Featured Research

from universities, journals, and other organizations

Blood test identifies those at-risk for cognitive decline, Alzheimer's within three years

Date:
March 9, 2014
Source:
Georgetown University Medical Center
Summary:
A blood test that can predict with greater than 90 percent accuracy if a healthy person will develop mild cognitive impairment or Alzheimer's disease within three years has been discovered and validated.

The blood test can identify 10 lipids, or fats, in the blood that predict Alzheimer's disease onset. It could be ready for use in clinical studies in as few as two years.
Credit: Tim UR / Fotolia

Researchers have discovered and validated a blood test that can predict with greater than 90 percent accuracy if a healthy person will develop mild cognitive impairment or Alzheimer's disease within three years.

Described in Nature Medicine published online today, the study heralds the potential for developing treatment strategies for Alzheimer's at an earlier stage, when therapy would be more effective at slowing or preventing onset of symptoms. It is the first known published report of blood-based biomarkers for preclinical Alzheimer's.

The test identifies 10 lipids, or fats, in the blood that predict disease onset. It could be ready for use in clinical studies in as few as two years and, researchers say, other diagnostic uses are possible.

"Our novel blood test offers the potential to identify people at risk for progressive cognitive decline and can change how patients, their families and treating physicians plan for and manage the disorder," says the study's corresponding author Howard J. Federoff, MD, PhD, professor of neurology and executive vice president for health sciences at Georgetown University Medical Center.

There is no cure or effective treatment for Alzheimer's. Worldwide, about 35.6 million individuals have the disease and, according to the World Health Organization, the number will double every 20 years to 115.4 million people with Alzheimer's by 2050.

Federoff explains there have been many efforts to develop drugs to slow or reverse the progression of Alzheimer's disease, but all of them have failed. He says one reason may be the drugs were evaluated too late in the disease process.

"The preclinical state of the disease offers a window of opportunity for timely disease-modifying intervention," Federoff says. "Biomarkers such as ours that define this asymptomatic period are critical for successful development and application of these therapeutics."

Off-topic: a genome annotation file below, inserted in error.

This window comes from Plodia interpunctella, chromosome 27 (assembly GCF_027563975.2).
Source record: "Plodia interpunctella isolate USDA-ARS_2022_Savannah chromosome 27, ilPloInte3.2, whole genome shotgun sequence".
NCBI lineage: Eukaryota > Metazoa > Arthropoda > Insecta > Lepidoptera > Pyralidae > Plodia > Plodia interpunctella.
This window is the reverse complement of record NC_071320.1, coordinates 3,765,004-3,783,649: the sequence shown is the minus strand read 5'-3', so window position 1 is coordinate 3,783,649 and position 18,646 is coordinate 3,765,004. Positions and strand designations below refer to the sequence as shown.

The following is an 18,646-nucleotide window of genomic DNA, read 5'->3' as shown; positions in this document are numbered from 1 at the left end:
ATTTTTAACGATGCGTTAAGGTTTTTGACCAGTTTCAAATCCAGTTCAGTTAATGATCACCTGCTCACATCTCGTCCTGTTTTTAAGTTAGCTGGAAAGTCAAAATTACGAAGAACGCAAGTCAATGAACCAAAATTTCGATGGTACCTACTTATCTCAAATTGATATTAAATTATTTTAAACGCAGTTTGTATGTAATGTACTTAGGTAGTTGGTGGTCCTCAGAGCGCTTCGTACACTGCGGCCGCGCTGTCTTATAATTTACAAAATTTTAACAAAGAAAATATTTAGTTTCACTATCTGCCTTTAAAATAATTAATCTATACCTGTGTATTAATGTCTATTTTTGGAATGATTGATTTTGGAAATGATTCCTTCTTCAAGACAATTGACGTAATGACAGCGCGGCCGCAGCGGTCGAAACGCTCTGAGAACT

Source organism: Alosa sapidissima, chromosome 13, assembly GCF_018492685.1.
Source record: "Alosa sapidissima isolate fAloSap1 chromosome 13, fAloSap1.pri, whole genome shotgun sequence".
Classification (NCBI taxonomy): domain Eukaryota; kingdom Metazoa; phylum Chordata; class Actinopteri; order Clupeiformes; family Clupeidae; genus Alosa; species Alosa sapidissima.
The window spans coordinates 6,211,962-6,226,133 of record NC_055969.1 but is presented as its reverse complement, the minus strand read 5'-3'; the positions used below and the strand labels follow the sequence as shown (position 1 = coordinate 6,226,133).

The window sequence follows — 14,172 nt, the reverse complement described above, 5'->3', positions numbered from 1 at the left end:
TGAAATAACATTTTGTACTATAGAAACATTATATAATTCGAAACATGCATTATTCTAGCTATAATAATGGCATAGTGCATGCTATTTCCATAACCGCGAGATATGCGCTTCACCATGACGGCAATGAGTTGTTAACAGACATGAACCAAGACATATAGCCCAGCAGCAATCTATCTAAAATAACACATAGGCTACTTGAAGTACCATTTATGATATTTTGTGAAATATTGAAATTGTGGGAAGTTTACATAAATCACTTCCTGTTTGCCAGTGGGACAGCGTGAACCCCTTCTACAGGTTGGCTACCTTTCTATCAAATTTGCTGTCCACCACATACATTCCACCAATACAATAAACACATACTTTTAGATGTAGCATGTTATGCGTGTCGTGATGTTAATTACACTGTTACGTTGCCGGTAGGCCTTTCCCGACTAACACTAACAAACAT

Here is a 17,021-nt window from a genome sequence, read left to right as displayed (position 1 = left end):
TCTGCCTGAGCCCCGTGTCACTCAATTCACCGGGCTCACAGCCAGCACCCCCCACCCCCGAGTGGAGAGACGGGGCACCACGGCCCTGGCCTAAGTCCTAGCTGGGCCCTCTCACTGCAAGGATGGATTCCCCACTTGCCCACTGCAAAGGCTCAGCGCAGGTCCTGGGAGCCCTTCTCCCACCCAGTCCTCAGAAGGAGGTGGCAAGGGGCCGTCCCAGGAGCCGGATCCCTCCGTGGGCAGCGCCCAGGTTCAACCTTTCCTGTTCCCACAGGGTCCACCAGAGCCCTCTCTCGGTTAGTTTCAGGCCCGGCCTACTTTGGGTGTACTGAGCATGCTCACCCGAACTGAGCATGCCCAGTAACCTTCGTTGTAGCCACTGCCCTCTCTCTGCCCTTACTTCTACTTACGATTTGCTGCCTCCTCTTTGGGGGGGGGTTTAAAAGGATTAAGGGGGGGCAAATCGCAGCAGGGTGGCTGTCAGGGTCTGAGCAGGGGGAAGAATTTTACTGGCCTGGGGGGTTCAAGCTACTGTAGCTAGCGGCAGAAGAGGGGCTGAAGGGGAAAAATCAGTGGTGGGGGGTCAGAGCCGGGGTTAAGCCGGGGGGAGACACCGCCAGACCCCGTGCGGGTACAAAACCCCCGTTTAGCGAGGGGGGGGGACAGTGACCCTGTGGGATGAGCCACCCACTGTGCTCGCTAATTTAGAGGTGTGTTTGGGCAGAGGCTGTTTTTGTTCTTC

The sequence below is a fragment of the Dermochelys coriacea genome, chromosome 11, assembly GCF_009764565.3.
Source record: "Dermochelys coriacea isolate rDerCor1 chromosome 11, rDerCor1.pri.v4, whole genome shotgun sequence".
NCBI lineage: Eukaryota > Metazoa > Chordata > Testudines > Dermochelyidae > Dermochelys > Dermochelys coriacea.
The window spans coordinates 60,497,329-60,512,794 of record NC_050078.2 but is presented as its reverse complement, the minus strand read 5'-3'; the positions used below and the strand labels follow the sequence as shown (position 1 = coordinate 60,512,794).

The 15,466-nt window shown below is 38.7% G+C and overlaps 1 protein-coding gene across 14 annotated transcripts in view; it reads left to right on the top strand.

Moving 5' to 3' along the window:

The study included 525 healthy participants aged 70 and older who gave blood samples upon enrolling and at various points in the study. Over the course of the five-year study, 74 participants met the criteria for either mild Alzheimer's disease (AD) or a condition known as amnestic mild cognitive impairment (aMCI), in which memory loss is prominent. Of these, 46 were diagnosed upon enrollment and 28 developed aMCI or mild AD during the study (the latter group called converters).

In the study's third year, the researchers selected 53 participants who developed aMCI/AD (including 18 converters) and 53 cognitively normal matched controls for the lipid biomarker discovery phase of the study. The lipids were not targeted before the start of the study, but rather, were an outcome of the study.

A panel of 10 lipids was discovered, which researchers say appears to reveal the breakdown of neural cell membranes in participants who develop symptoms of cognitive impairment or AD. The panel was subsequently validated using the remaining 21 aMCI/AD participants (including 10 converters), and 20 controls. Blinded data were analyzed to determine if the subjects could be characterized into the correct diagnostic categories based solely on the 10 lipids identified in the discovery phase.

"The lipid panel was able to distinguish with 90 percent accuracy these two distinct groups: cognitively normal participants who would progress to MCI or AD within two to three years, and those who would remain normal in the near future," Federoff says.

The researchers examined if the presence of the APOE4 gene, a known risk factor for developing AD, would contribute to accurate classification of the groups, but found it was not a significant predictive factor in this study.